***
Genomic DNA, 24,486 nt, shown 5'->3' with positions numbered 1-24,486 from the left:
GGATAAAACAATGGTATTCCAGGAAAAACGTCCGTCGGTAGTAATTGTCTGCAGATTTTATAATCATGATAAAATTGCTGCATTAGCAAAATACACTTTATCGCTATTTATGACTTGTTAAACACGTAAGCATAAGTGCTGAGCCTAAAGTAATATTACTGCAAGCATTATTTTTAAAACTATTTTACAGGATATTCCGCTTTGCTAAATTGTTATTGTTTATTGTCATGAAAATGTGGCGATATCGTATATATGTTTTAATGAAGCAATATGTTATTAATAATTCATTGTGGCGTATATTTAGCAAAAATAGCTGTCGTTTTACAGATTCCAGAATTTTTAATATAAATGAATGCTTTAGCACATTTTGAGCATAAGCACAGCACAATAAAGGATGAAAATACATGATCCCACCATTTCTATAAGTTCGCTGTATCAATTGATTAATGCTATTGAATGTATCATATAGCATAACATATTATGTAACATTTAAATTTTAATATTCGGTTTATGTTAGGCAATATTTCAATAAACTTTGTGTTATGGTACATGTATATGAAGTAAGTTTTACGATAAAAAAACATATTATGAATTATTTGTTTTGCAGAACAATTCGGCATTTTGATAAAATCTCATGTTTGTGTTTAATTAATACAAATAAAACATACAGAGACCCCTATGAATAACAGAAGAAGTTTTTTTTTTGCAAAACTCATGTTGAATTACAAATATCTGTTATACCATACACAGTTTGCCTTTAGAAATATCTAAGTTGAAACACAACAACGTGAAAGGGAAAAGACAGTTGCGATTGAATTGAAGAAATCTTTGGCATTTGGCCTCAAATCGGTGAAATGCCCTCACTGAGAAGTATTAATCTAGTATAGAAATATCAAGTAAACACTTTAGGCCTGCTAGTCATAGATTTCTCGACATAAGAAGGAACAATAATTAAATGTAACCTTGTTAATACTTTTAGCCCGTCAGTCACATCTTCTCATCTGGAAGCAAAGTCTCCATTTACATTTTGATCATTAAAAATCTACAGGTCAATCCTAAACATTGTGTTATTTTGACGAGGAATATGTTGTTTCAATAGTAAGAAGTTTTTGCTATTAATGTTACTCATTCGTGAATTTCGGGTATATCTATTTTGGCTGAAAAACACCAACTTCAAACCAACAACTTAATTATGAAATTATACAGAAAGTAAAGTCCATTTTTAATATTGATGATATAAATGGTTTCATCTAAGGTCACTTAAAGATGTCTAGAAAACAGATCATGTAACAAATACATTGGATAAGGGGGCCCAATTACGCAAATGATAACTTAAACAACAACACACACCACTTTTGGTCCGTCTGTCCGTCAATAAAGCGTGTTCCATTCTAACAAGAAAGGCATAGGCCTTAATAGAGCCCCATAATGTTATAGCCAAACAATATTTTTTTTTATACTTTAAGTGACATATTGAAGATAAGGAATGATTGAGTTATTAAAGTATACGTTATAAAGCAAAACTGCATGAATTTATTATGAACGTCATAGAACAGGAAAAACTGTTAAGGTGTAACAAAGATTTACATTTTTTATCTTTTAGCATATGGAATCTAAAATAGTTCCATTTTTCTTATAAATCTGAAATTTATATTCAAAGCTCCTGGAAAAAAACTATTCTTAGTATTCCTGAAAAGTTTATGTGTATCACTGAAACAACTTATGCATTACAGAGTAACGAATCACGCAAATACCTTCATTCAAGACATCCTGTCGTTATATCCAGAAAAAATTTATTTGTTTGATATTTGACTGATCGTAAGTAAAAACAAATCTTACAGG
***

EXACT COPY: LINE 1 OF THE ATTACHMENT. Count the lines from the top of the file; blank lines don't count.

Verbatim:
Genomic DNA, 24,486 nt, shown 5'->3' with positions numbered 1-24,486 from the left: